Theresa May believes it was “unacceptable” for the John Bercow, the House of Commons Speaker, to call Andrea Leadsom a “stupid woman” and thinks the incident should be investigated if a formal complaint is made, Downing Street has said.
Bercow was overheard swearing under his breath after he lambasted Leadsom, the leader of the house, for arranging important government statements that took up time that was intended for a Labour debate on Grenfell.
The events took place on Wednesday afternoon but emerged on Thursday.
The prime minister’s spokesman said: “We’ve seen the alleged remarks and clearly the prime minister thinks they are unacceptable. And if an official complaint is made, it should be properly investigated.”
However, when asked whether May thought Bercow should step down, the spokesman said: “The Speaker is elected by MPs so questions like that are for parliament.”
The Speaker’s office is not denying that he made the remarks. A statement acknowledged it had been a difficult day. “Strong and differing views” had been expressed in the chamber on an “unusual and controversial day” in the Commons, it said.
Leadsom is understood not to want to raise a complaint herself but it is open to anyone with any recent complaint to ask the parliamentary commissioner for standards, Kathryn Stone directly to launch an inquiry.
It is thought such a complaint could allow Stone to investigate historical allegations of bullying too, which otherwise have to be approved by the Commons committee on standards.
On Tuesday an appeal to investigate bullying dating from 2009-11 was blocked by MPs on the committee. The lay members wanted the claims investigated, but the MPs’ votes were decisive.
Leadsom is understood not to have heard the comment but to have been told of it by someone who was not normally critical of the Speaker.
She has often crossed Bercow during her campaign to improve the protection of the rights of everyone employed by MPs and the House of Commons.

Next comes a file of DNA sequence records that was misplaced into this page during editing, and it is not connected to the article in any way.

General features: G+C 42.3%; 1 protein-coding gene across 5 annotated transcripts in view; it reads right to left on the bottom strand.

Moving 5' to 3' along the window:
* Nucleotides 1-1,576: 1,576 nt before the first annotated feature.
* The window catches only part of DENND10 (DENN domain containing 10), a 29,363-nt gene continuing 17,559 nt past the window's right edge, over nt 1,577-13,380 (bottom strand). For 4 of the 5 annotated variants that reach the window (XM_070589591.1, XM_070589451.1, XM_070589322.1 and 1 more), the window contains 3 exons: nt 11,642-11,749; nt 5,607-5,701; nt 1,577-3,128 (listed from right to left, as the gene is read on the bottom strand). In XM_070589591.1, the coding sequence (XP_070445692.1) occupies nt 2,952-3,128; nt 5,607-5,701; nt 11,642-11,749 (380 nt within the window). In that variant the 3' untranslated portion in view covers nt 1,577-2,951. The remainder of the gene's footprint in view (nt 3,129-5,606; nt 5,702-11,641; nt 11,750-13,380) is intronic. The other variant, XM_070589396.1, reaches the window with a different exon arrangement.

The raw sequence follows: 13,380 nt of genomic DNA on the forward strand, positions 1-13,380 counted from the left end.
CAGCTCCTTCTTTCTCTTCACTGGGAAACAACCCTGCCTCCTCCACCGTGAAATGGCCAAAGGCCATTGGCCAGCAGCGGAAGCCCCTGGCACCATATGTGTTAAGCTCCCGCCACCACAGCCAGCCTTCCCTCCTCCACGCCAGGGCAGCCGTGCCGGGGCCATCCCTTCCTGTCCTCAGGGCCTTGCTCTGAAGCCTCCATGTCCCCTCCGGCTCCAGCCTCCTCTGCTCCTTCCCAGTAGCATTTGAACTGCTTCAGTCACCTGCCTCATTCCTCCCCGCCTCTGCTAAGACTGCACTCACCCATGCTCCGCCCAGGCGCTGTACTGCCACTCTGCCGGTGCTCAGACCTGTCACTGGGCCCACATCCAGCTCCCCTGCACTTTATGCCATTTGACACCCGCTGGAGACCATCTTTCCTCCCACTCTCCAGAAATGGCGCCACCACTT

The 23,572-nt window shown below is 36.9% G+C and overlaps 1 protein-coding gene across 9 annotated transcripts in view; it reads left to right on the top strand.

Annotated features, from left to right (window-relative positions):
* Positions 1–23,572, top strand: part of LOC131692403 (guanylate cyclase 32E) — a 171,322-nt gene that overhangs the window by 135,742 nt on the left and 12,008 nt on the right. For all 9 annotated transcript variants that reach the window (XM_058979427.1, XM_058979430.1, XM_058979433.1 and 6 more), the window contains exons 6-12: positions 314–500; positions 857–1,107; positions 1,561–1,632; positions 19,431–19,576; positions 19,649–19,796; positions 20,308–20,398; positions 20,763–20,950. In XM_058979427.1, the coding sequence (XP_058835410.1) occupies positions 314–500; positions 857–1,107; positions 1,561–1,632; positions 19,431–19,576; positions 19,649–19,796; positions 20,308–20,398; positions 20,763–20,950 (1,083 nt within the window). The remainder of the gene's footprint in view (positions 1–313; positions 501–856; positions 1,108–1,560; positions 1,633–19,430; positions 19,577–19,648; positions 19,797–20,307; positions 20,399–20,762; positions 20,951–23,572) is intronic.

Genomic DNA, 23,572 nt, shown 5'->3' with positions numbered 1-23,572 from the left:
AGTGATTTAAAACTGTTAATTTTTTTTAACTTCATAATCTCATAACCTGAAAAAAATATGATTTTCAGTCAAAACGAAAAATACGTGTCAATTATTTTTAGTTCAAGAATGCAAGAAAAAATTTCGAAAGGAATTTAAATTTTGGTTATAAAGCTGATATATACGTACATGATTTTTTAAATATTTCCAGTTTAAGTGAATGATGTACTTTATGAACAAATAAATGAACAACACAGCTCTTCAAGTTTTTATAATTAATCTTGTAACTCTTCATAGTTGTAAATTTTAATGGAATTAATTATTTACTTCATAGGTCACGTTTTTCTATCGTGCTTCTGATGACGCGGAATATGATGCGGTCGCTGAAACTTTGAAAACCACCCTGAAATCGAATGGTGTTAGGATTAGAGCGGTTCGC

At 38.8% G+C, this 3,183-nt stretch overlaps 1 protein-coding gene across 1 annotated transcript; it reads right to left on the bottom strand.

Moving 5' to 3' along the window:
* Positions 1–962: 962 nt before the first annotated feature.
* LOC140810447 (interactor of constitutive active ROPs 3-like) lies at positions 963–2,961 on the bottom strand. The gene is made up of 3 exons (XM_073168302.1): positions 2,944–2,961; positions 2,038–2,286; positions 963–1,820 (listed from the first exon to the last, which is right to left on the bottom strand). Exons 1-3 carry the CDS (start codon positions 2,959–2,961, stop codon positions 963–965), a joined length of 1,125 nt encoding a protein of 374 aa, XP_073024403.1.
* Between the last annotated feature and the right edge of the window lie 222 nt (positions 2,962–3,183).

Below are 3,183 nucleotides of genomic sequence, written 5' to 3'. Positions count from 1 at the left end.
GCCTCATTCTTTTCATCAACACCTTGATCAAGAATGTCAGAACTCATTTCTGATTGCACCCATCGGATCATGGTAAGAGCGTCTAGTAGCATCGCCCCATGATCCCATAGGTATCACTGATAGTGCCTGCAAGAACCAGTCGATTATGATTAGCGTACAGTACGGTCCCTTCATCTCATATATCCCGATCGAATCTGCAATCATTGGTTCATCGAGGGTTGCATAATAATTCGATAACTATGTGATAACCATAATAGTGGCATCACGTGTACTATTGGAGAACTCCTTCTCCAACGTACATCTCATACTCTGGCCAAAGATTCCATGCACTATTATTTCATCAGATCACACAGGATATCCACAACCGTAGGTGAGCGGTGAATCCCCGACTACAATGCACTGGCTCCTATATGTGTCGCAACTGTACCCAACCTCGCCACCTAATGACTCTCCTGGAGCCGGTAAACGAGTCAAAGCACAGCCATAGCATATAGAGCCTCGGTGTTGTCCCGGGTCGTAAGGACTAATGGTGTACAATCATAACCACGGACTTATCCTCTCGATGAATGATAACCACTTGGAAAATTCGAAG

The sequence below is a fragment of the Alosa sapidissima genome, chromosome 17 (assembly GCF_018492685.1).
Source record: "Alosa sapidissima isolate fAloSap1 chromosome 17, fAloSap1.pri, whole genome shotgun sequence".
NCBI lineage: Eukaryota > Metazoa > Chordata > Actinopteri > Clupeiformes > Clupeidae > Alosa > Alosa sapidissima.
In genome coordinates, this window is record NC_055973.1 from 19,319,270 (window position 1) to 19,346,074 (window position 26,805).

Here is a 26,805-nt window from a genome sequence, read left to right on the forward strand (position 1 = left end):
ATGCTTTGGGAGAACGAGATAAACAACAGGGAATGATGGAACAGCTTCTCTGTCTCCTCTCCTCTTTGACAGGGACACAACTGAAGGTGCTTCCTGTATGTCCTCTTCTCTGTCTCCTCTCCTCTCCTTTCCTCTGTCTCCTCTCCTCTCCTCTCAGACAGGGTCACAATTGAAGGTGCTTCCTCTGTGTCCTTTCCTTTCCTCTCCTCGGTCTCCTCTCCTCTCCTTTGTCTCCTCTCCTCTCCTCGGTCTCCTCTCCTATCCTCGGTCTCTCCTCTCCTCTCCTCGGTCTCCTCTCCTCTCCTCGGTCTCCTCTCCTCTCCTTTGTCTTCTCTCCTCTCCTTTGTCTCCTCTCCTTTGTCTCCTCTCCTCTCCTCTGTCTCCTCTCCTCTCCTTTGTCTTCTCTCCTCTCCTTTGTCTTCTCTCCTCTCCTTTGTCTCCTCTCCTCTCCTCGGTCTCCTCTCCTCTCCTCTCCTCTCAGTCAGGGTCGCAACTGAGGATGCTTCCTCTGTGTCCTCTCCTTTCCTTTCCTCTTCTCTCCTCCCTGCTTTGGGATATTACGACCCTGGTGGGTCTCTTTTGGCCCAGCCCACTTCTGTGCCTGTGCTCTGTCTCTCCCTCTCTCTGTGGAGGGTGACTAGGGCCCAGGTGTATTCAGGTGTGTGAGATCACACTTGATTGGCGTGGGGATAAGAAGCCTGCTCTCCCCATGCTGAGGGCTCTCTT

Leadsom has made no secret of the fact that she wanted the new committee set up to investigate complaints to be given the power to examine recent allegations about incidents that had occurred in the past.
Bercow, a former Conservative MP, has had an increasingly stormy relationship with MPs and ministers, mainly those on the Tory side of the house, since he was elected in 2009.
This year serious allegations of bullying were made against him by two senior members of Commons staff, who had each been his private secretary in the years after he was elected.
Kate Emms and Angus Sinclair complained that his behaviour had made it impossible for them to do their jobs. Later, another former senior parliamentary figure, David Leakey, the newly retired Back Rod, also criticised Bercow.
On Wednesday, the Speaker strongly criticised Leadsom, who was a few feet away from him on the government benches. Staring at the minister, who could be seen sitting tensely and looking away, he attacked the conduct of government business for which she was responsible.
He said: “This is an undesirable state of affairs and, if it were to happen on further occasions, a great many honourable and right honourable members, not to mention interested parties in the opposition day debates outside the chamber, would view it, frankly, as an abuse.
“I hope that that message is heard loudly and clearly on the government frontbench, at the highest level, by the people in particular by whom it needs to be heard.”
On Thursday, Leadsom appeared to join in the exchanges when she told an MP during business questions complaining about another apparent breach of privilege that no one should be bullied.
She said: “I completely agree with the right honorable gentleman’s basic premise that nobody in this place should be bullied and, where we believe that there is wrongdoing, we should be free to investigate it.”
Bercow’s supporters believe he is the victim of a sustained campaign by Conservative MPs who believe he undermines the government. Many Labour MPs regard him as an outstanding supporter of the rights of MPs against the government and regard the criticisms of him as politically motivated.